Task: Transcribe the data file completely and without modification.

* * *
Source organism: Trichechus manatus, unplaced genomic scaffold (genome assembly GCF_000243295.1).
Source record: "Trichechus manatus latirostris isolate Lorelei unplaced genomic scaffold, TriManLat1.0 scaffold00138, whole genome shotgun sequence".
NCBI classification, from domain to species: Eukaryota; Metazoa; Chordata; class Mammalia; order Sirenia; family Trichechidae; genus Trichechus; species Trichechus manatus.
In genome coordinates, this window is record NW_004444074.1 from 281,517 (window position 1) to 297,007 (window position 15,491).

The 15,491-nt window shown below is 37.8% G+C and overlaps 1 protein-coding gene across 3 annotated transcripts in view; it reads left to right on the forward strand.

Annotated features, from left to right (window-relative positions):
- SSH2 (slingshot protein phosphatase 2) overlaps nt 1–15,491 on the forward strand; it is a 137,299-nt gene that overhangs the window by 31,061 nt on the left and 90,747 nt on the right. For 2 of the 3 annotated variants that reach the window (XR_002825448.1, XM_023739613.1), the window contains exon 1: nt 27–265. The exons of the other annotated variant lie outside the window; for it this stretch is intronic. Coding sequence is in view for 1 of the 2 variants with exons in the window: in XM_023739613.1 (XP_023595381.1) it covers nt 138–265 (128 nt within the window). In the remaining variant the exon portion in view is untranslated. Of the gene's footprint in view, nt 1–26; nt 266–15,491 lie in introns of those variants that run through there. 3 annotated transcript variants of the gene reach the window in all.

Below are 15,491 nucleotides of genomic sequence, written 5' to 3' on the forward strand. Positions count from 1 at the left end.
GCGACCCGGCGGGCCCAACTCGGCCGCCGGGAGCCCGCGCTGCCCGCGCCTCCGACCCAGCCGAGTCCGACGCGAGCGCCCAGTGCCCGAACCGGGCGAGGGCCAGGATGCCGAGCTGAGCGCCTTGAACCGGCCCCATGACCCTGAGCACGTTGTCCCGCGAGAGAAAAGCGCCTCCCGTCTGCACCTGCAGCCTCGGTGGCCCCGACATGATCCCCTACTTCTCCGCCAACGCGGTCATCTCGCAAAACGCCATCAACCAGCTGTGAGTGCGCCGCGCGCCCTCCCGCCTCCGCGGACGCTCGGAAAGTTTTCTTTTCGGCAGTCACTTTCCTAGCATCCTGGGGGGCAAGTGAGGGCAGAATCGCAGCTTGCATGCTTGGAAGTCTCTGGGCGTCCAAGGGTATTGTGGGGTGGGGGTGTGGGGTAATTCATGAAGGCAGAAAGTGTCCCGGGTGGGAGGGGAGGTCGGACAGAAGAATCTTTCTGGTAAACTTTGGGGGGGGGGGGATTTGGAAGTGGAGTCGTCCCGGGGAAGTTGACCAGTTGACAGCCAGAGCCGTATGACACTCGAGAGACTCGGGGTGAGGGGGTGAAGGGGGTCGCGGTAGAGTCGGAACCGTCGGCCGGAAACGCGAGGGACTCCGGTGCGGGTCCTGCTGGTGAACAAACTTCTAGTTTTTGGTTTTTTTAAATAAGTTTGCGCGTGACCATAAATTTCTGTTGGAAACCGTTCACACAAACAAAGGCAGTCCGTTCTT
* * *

Source organism: Trichechus manatus, unplaced genomic scaffold (genome assembly GCF_000243295.1).
Source record: "Trichechus manatus latirostris isolate Lorelei unplaced genomic scaffold, TriManLat1.0 scaffold00138, whole genome shotgun sequence".
NCBI classification, from domain to species: Eukaryota; Metazoa; Chordata; class Mammalia; order Sirenia; family Trichechidae; genus Trichechus; species Trichechus manatus.
In genome coordinates, this window is record NW_004444074.1 from 281,517 (window position 1) to 297,007 (window position 15,491).

The 15,491-nt window shown below is 37.8% G+C and overlaps 1 protein-coding gene across 3 annotated transcripts in view; it reads left to right on the forward strand.

Annotated features, from left to right (window-relative positions):
- SSH2 (slingshot protein phosphatase 2) overlaps nt 1–15,491 on the forward strand; it is a 137,299-nt gene that overhangs the window by 31,061 nt on the left and 90,747 nt on the right. For 2 of the 3 annotated variants that reach the window (XR_002825448.1, XM_023739613.1), the window contains exon 1: nt 27–265. The exons of the other annotated variant lie outside the window; for it this stretch is intronic. Coding sequence is in view for 1 of the 2 variants with exons in the window: in XM_023739613.1 (XP_023595381.1) it covers nt 138–265 (128 nt within the window). In the remaining variant the exon portion in view is untranslated. Of the gene's footprint in view, nt 1–26; nt 266–15,491 lie in introns of those variants that run through there. 3 annotated transcript variants of the gene reach the window in all.

Below are 15,491 nucleotides of genomic sequence, written 5' to 3' on the forward strand. Positions count from 1 at the left end.
GCGACCCGGCGGGCCCAACTCGGCCGCCGGGAGCCCGCGCTGCCCGCGCCTCCGACCCAGCCGAGTCCGACGCGAGCGCCCAGTGCCCGAACCGGGCGAGGGCCAGGATGCCGAGCTGAGCGCCTTGAACCGGCCCCATGACCCTGAGCACGTTGTCCCGCGAGAGAAAAGCGCCTCCCGTCTGCACCTGCAGCCTCGGTGGCCCCGACATGATCCCCTACTTCTCCGCCAACGCGGTCATCTCGCAAAACGCCATCAACCAGCTGTGAGTGCGCCGCGCGCCCTCCCGCCTCCGCGGACGCTCGGAAAGTTTTCTTTTCGGCAGTCACTTTCCTAGCATCCTGGGGGGCAAGTGAGGGCAGAATCGCAGCTTGCATGCTTGGAAGTCTCTGGGCGTCCAAGGGTATTGTGGGGTGGGGGTGTGGGGTAATTCATGAAGGCAGAAAGTGTCCCGGGTGGGAGGGGAGGTCGGACAGAAGAATCTTTCTGGTAAACTTTGGGGGGGGGGGGATTTGGAAGTGGAGTCGTCCCGGGGAAGTTGACCAGTTGACAGCCAGAGCCGTATGACACTCGAGAGACTCGGGGTGAGGGGGTGAAGGGGGTCGCGGTAGAGTCGGAACCGTCGGCCGGAAACGCGAGGGACTCCGGTGCGGGTCCTGCTGGTGAACAAACTTCTAGTTTTTGGTTTTTTTAAATAAGTTTGCGCGTGACCATAAATTTCTGTTGGAAACCGTTCACACAAACAAAGGCAGTCCGTTCTT